Khadija Siddiqui (center) appears at the Lahore High Court, where her attacker's sentence was overturned.

Despite Acquittal Of Her Attacker, Khadija Siddiqui Emerges As Heroine In Pakistan

Court decision to release Shah Hussain shocks nation, but Siddiqui remains optimistic that justice will prevail

LAHORE—In Pakistan, a majority-Muslim country with a population of 220 million, Khadija Siddiqui, 23, has emerged as an icon of “resistance” against the influential elite. Since she was brutally attacked by a friend and fellow classmate two years ago, life has not been the same for the final-year law student. Siddiqui and Shah Hussain were both studying at a college in Lahore before a minor dispute created a rift between the victim and her alleged attacker.

“We didn’t speak for ten months,” Siddiqui told The Media Line.

A frustrated and angry Hussain began stalking her thereafter.

“He had been threatening me with dire consequences,” she added.

These were no empty threats.

On May 3, 2016, Hussain allegedly stabbed Khadija in the neck and chest 23 times in broad daylight in the heart of Lahore, one of Pakistan’s largest cities and the capital of Punjab province.

The suspect managed to flee the scene, leaving Siddiqui in a pool of blood. She was rushed to hospital where doctors were required to perform multiple surgeries during her three-week stay.

A few days after her release, Siddiqui identified Hussain as her attacker and he was arrested on charges of attempted murder.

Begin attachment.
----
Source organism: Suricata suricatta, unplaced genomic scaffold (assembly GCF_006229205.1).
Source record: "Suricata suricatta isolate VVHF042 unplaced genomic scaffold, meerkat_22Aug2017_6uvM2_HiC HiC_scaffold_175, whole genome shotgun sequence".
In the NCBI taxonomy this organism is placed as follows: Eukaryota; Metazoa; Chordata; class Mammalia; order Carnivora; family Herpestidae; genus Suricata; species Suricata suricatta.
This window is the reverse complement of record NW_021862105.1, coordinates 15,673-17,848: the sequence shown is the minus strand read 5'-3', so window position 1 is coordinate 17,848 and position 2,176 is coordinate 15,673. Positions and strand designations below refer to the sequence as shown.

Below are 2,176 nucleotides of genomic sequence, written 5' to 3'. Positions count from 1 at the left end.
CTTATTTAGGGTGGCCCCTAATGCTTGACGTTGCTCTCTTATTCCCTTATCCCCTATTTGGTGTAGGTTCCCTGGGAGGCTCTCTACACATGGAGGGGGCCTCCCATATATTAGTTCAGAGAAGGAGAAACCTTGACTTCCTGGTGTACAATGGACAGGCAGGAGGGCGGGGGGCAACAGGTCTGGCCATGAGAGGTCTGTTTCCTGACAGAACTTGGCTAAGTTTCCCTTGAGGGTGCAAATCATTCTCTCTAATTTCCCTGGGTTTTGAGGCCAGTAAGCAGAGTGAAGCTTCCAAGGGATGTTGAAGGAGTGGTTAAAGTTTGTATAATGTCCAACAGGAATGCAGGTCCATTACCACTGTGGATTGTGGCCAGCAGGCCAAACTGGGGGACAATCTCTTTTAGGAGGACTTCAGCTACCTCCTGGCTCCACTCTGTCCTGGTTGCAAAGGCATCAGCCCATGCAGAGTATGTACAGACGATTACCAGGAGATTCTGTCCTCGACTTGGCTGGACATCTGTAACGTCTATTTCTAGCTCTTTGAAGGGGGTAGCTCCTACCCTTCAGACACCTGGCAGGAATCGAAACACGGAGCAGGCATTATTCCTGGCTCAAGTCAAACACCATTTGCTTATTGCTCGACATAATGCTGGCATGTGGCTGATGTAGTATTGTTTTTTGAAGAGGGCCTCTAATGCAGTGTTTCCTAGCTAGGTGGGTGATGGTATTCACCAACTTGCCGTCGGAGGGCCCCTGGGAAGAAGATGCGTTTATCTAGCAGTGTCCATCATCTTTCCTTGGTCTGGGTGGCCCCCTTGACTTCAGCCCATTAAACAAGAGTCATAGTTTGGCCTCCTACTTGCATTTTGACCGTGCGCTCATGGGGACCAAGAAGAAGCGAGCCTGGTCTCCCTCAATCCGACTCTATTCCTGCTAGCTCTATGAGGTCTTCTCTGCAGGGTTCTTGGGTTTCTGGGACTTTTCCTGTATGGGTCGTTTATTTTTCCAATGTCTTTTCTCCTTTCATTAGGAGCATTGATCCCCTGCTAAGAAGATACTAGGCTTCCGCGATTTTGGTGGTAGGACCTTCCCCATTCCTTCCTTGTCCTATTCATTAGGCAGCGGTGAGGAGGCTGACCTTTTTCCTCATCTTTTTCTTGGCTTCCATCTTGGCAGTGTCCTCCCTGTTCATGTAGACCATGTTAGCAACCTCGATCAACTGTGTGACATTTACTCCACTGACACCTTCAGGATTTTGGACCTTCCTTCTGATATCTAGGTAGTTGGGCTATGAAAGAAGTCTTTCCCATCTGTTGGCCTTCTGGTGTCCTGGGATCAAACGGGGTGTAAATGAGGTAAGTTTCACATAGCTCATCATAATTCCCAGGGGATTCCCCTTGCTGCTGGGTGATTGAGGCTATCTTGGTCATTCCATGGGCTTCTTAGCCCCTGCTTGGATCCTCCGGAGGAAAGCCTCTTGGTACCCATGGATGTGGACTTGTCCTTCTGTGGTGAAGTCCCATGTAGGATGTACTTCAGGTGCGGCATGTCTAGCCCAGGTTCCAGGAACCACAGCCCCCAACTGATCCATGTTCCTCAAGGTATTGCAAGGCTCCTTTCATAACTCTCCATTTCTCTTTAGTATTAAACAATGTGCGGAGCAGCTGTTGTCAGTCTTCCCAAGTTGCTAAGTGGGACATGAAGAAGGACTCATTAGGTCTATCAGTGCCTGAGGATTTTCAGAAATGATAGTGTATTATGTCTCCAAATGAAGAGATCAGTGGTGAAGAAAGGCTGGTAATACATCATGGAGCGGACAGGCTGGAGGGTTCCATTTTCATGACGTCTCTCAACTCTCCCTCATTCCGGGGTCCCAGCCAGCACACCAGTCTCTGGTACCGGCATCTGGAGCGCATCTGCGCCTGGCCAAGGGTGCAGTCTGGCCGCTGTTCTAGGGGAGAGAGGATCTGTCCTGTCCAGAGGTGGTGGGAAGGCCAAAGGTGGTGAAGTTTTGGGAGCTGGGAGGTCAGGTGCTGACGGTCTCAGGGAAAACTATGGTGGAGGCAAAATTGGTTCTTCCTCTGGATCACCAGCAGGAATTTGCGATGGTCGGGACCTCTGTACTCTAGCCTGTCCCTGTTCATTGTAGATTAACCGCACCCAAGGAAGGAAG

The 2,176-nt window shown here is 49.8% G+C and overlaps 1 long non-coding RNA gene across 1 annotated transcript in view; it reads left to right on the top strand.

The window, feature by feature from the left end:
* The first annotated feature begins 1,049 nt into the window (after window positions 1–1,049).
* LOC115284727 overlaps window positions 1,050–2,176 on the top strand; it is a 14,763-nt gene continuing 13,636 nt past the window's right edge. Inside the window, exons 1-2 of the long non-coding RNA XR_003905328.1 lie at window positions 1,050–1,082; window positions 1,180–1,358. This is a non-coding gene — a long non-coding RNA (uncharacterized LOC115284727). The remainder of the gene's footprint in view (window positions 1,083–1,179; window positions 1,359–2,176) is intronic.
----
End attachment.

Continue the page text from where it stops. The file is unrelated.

Backed by her family and the Lahore-based Tehmina Durrani Foundation, a not-for-profit organization that provided Siddiqui with legal representation, she courageously stood her ground. On July 29, 2017, justice appeared to prevail as a court sentenced Hussain to seven years in prison.

However, this past March the sentence was reduced to five years. Then, Hussain, the son of an influential Lahore-based lawyer known for his strong political connections, appealed that decision to the Lahore High Court. Last week, Justice Sardar Ahmed Naeem acquitted Hussain of all charges, in sharp contrast to the judge who presided over the initial court case and found the accused guilty “without any shadow of even a minor doubt.”

Monday’s verdict was totally unexpected, shocking everyone present in the overcrowded courtroom. For her part, Siddiqui described the ruling as a severe blow to Pakistan’s legal system and contended to The Media Line just moments after the verdict that “justice has been butchered.

“Even the governor of Punjab tried to convince me to forgive my attacker,” she revealed, “but I refused.”

Disappointed by the decision, Khadija immediately called on Pakistan’s Supreme Court to take note of the judgment, which she believes is tantamount to the “murder of justice itself.”

The events have united much of Pakistani society—including celebrities, civil servants, students and human rights activists—in support of Siddiqui.

“This case was well reported in media. All evidence was in public view. Still, Shah Hussain walked free,” lawyer and activist Jibran Nasir tweeted. “Will any other woman in place of Khadija trust our judicial system?”

A day after the sentence was voided, Supreme Court Chief Justice Saqib Nisar demanded that the official records of Siddiqui’s High Court case be forwarded to him, according to a press release issued by the top legal institution.

Siddiqui, who has resolutely fought for women’s rights since being assaulted, expressed optimism over the development, telling The Media Line that, “I’m sure justice will prevail.”

Pakistan’s legal system is infamous for the slow and inefficient handling of cases. Statistics released by the Law and Justice Commission of Pakistan revealed that as many as 1.8 million cases are pending in courts across the country.

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